The name "skyscrapers" is a coined word for a modern building of great height, constructed on a steel skeleton. It originated in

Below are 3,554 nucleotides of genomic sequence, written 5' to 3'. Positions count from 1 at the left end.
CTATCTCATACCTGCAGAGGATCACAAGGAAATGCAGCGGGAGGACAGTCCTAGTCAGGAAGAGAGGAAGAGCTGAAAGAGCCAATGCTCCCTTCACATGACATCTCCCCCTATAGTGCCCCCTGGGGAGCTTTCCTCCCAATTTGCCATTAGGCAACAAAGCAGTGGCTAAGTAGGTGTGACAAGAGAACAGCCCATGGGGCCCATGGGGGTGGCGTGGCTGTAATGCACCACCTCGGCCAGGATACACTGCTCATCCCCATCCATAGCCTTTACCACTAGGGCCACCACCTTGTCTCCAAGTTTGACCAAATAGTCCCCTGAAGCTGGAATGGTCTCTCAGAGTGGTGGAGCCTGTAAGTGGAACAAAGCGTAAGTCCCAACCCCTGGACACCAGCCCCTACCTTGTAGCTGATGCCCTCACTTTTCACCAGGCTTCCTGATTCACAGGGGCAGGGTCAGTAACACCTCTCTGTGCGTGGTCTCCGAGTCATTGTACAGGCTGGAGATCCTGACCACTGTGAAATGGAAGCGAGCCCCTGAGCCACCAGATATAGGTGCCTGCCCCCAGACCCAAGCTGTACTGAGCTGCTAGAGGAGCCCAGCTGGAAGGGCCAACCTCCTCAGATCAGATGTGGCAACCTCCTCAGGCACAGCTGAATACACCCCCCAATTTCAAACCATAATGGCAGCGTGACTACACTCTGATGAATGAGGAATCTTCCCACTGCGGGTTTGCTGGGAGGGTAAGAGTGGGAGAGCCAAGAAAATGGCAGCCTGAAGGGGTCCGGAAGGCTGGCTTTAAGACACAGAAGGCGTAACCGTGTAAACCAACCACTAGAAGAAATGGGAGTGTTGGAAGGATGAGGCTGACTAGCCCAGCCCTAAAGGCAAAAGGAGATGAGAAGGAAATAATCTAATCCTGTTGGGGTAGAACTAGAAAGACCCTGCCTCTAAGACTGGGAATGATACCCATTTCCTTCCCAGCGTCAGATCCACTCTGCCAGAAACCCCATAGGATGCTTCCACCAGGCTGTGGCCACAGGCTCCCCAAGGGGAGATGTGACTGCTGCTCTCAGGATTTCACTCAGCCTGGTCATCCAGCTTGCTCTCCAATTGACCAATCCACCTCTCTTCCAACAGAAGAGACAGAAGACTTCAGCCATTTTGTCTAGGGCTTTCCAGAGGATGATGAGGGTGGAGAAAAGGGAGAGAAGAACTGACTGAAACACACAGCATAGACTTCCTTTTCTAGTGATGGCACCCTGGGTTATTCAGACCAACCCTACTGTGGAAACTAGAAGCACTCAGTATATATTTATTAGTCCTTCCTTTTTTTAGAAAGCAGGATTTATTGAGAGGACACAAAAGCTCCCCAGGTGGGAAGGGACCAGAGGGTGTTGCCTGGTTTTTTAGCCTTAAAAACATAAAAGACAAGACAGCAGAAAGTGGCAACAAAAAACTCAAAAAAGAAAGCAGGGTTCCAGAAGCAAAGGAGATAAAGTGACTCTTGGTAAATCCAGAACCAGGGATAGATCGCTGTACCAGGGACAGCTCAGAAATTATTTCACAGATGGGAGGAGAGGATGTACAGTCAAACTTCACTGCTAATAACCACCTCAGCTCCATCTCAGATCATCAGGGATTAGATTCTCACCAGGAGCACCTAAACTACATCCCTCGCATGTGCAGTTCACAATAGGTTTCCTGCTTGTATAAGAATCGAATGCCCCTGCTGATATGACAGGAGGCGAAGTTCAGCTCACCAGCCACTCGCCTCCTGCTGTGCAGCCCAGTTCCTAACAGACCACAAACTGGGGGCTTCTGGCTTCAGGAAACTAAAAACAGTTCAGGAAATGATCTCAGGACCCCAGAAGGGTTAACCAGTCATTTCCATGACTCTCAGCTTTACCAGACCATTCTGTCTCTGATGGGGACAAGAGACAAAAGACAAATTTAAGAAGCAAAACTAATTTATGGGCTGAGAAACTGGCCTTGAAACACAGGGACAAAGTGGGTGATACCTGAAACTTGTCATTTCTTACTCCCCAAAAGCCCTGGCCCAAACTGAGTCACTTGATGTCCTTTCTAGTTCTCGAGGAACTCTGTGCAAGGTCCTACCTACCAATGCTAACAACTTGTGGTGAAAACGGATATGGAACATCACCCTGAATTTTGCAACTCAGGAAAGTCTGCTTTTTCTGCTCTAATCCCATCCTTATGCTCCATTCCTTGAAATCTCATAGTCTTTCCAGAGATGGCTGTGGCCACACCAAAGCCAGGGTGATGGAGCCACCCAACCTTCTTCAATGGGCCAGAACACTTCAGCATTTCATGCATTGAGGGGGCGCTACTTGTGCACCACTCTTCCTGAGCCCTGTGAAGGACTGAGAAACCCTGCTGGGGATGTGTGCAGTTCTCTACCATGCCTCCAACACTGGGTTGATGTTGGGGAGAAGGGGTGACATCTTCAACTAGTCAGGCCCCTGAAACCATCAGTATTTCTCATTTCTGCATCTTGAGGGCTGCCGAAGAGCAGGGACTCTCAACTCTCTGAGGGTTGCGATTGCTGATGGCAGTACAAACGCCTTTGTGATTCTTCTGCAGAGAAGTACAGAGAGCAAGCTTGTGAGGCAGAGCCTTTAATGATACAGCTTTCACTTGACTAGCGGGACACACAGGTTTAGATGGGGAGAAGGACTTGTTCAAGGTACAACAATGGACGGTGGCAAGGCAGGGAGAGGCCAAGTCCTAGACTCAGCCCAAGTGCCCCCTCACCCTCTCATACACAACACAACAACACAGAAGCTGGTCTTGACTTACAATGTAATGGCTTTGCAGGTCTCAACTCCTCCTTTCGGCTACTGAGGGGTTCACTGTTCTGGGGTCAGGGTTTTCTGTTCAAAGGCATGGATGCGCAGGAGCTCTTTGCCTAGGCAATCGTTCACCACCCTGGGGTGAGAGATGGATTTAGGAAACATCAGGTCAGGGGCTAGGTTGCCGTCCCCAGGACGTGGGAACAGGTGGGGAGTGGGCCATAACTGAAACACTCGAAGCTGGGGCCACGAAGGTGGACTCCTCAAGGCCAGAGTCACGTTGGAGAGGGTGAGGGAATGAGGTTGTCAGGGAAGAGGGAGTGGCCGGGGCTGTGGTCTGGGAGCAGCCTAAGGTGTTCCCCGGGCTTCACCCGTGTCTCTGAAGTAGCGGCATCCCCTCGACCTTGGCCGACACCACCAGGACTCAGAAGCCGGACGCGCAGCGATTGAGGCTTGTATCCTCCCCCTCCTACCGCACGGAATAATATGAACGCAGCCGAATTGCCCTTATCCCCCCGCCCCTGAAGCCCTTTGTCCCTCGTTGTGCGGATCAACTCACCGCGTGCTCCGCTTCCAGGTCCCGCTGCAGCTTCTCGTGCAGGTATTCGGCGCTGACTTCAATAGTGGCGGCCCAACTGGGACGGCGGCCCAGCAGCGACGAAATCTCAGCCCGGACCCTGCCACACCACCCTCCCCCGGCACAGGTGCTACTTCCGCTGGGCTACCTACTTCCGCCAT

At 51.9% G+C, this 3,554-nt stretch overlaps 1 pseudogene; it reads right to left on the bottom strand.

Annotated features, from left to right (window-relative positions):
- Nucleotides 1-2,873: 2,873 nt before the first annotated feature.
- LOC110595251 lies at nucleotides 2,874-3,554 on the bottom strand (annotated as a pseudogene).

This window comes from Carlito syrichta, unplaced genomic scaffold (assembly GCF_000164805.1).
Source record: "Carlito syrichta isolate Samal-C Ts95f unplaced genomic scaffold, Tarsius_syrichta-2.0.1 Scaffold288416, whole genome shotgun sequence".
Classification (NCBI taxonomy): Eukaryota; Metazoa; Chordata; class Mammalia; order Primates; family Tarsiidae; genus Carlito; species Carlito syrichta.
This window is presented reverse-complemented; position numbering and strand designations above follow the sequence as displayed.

and many mechanical and structural development sin the last quarter of the 19th century contributed to its evolution. With the perfecting of high-speed electric elevators, skyscrapers were free to attain any desired heights. The earliest tall buildings were of solid masonry construction with the thick walls of the lower stories requiring an enormous amount of floor space. As greater heights were planned, the need arose for a form of construction that would permit thinner walls through the entire height of the building. Architects began to use cast iron with masonry, and this was followed by cage construction, in which the iron frame supported the floors and the masonry walls bore their own weight. The next step was invention of a system in which the metal framework would support not only the floors but also the walls. This was designed by William Le Baron Jenny in 1883, in the Home Insurance Building in Chicago. It was the first building in the world that employed steel skeleton construction and resembled a modern skyscraper. A number of other similar constructions followed, making Chicago the birthplace of the early skyscrapers. In the 1890's, the steel frame was developed into its final form, that of a completely riveted skeleton bearing all the structural loads, with the exterior or thin curtain walls serving merely as an enclosing screen. There followed a period of numerous experiments in in devising efficient floor plans and in seeking a satisfying architectural form. In 1916, city adopted the Building Zone Resolution, establishing legal control over the height and plan of buildings and over the factors relating to health, fire hazard, and assurance of adequate light and air to buildings and streets. Regulations regarding the setting back of exterior walls above a determined height gave rise to the setback buildings whose stepped profiles characterize the contemporary American skyscraper.